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Have you looked into premier 1 fencing? It's easy to move and quite reasonable. I've used it when my fencing was damaged by severe weather. You can get it on Amazon or directly from Premier 1. For shelter a couple of igloo dog houses are easy yo move around and great for goats. Here's what you're looking for...just a thought. They're customer service is really good too if you call with questions.
Warning for that model! I have lost more than one goat in that fence. There is a similar kind, just a little more expensive, with hard plastic bars for the vertical "threads". This works much better.

But I think I saw an entry where the thread starter stated that electric fence is too expensive for him. I got the impression that it was the apparatus, which here costs several thousand SEK, corresponding to several hundred dollars.
 

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We use the netting a lot around here and it works really well for us. But it does take time and prep to use. We use a deep cycle battery on a drag around cart that goes with the fence for the charge. The thing with the netting is the prep work... it takes a while cause you need weed eat around where it goes because every blade of grass that hits the hot reduces the bite of it. Paul actually disconnected the bottom hot to help with this.

He recently had been looking at a galagher fence.... https://www.gallagherfence.net/prod...Wyg86mEotzTfI27baAoZtBBDLG4EoE0BoCS8AQAvD_BwE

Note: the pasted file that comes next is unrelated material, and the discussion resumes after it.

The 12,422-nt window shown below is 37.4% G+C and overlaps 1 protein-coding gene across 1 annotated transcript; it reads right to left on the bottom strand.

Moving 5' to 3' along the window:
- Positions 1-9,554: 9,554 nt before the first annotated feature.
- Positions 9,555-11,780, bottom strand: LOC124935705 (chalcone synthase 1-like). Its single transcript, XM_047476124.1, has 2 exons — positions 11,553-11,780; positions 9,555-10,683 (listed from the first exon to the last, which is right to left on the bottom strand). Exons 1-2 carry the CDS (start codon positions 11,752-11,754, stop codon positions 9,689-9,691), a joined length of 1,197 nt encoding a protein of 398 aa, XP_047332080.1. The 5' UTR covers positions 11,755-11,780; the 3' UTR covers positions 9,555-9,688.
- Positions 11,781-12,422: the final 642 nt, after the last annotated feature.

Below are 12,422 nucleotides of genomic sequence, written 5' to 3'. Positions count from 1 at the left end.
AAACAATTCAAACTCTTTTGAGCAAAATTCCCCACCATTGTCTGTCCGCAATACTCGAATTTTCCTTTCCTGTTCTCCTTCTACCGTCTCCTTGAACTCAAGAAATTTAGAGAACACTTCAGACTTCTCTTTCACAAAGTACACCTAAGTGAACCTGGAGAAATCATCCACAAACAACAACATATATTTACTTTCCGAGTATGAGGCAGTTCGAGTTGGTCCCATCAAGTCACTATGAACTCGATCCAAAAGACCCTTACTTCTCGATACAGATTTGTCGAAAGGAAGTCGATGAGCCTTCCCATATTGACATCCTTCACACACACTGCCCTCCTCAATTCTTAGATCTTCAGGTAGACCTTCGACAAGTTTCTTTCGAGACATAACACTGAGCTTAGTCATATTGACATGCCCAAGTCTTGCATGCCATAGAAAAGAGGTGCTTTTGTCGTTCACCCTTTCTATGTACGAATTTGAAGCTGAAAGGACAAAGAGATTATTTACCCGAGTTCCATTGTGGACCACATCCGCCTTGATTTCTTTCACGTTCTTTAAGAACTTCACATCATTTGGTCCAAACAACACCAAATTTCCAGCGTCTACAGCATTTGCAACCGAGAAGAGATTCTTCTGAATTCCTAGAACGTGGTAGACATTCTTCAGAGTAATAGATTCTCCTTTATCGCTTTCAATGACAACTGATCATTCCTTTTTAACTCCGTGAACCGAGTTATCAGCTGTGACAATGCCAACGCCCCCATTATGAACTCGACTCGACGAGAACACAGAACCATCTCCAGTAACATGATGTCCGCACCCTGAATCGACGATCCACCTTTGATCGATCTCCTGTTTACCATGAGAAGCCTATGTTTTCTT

But he made his own pretty much. He has a reel and tposts and uses high tencel wire. It is much easier to move our bucks for him now. This set up is not horribly expensive and one should do for two if you do not mind movin frequently. If you want to move less frequently two might work better. And still paul uses the same battery and cart. It is not solar so you dont have fret over no sun just need remember to check the voltage often and charge it when needed.
 

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We use the netting a lot around here and it works really well for us. But it does take time and prep to use. We use a deep cycle battery on a drag around cart that goes with the fence for the charge. The thing with the netting is the prep work... it takes a while cause you need weed eat around where it goes because every blade of grass that hits the hot reduces the bite of it. Paul actually disconnected the bottom hot to help with this.

He recently had been looking at a galagher fence.... https://www.gallagherfence.net/prod...Wyg86mEotzTfI27baAoZtBBDLG4EoE0BoCS8AQAvD_BwE

But he made his own pretty much. He has a reel and tposts and uses high tencel wire. It is much easier to move our bucks for him now. This set up is not horribly expensive and one should do for two if you do not mind movin frequently. If you want to move less frequently two might work better. And still paul uses the same battery and cart. It is not solar so you dont have fret over no sun just need remember to check the voltage often and charge it when needed.
Hum..the Gallagher looks interesting. I need to do the bottom 3acres and that might work well too. Thanks :)
 

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Hum..the Gallagher looks interesting. I need to do the bottom 3acres and that might work well too. Thanks :)
Paul made his own cause he is cheap lol! And it is much easier than the netting to set up. Mostly less prep time involved. So long as they are familiar with hot wire they should be good. :).
 

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Do we understand that the area in this thread is full with smaller and bigger little trees, that have to be cleared before putting up any fence of any kind? Maybe in addition hilly and / or full with stones? The Gallagher systems work fine on flat grassland, if anyone knows, it's me! But in forest land ...

Please, @Xerocies, do share a photo of your land!